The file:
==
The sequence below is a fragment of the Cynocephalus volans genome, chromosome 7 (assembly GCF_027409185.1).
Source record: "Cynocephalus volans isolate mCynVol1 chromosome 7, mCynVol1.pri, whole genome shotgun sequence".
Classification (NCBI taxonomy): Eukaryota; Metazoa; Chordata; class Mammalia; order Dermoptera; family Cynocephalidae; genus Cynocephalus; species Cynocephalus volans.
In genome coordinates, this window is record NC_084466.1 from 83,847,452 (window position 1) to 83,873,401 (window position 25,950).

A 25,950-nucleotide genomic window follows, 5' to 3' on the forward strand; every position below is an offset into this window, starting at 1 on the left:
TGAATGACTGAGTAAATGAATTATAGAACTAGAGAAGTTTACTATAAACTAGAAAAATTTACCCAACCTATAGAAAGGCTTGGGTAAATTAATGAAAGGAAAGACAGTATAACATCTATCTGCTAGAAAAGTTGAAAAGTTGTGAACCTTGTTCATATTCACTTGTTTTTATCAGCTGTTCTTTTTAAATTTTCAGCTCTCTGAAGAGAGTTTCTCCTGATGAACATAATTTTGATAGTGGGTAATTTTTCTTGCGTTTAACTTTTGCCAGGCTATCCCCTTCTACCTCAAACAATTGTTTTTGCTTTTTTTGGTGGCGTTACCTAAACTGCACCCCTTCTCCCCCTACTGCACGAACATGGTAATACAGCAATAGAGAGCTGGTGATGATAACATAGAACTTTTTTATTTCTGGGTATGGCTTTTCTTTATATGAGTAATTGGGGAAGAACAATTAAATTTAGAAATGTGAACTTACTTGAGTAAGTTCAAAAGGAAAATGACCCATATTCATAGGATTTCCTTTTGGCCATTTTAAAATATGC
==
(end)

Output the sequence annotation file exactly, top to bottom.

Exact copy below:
The sequence below is a fragment of the Cynocephalus volans genome, chromosome 7 (assembly GCF_027409185.1).
Source record: "Cynocephalus volans isolate mCynVol1 chromosome 7, mCynVol1.pri, whole genome shotgun sequence".
Classification (NCBI taxonomy): Eukaryota; Metazoa; Chordata; class Mammalia; order Dermoptera; family Cynocephalidae; genus Cynocephalus; species Cynocephalus volans.
In genome coordinates, this window is record NC_084466.1 from 83,847,452 (window position 1) to 83,873,401 (window position 25,950).

A 25,950-nucleotide genomic window follows, 5' to 3' on the forward strand; every position below is an offset into this window, starting at 1 on the left:
TGAATGACTGAGTAAATGAATTATAGAACTAGAGAAGTTTACTATAAACTAGAAAAATTTACCCAACCTATAGAAAGGCTTGGGTAAATTAATGAAAGGAAAGACAGTATAACATCTATCTGCTAGAAAAGTTGAAAAGTTGTGAACCTTGTTCATATTCACTTGTTTTTATCAGCTGTTCTTTTTAAATTTTCAGCTCTCTGAAGAGAGTTTCTCCTGATGAACATAATTTTGATAGTGGGTAATTTTTCTTGCGTTTAACTTTTGCCAGGCTATCCCCTTCTACCTCAAACAATTGTTTTTGCTTTTTTTGGTGGCGTTACCTAAACTGCACCCCTTCTCCCCCTACTGCACGAACATGGTAATACAGCAATAGAGAGCTGGTGATGATAACATAGAACTTTTTTATTTCTGGGTATGGCTTTTCTTTATATGAGTAATTGGGGAAGAACAATTAAATTTAGAAATGTGAACTTACTTGAGTAAGTTCAAAAGGAAAATGACCCATATTCATAGGATTTCCTTTTGGCCATTTTAAAATATGC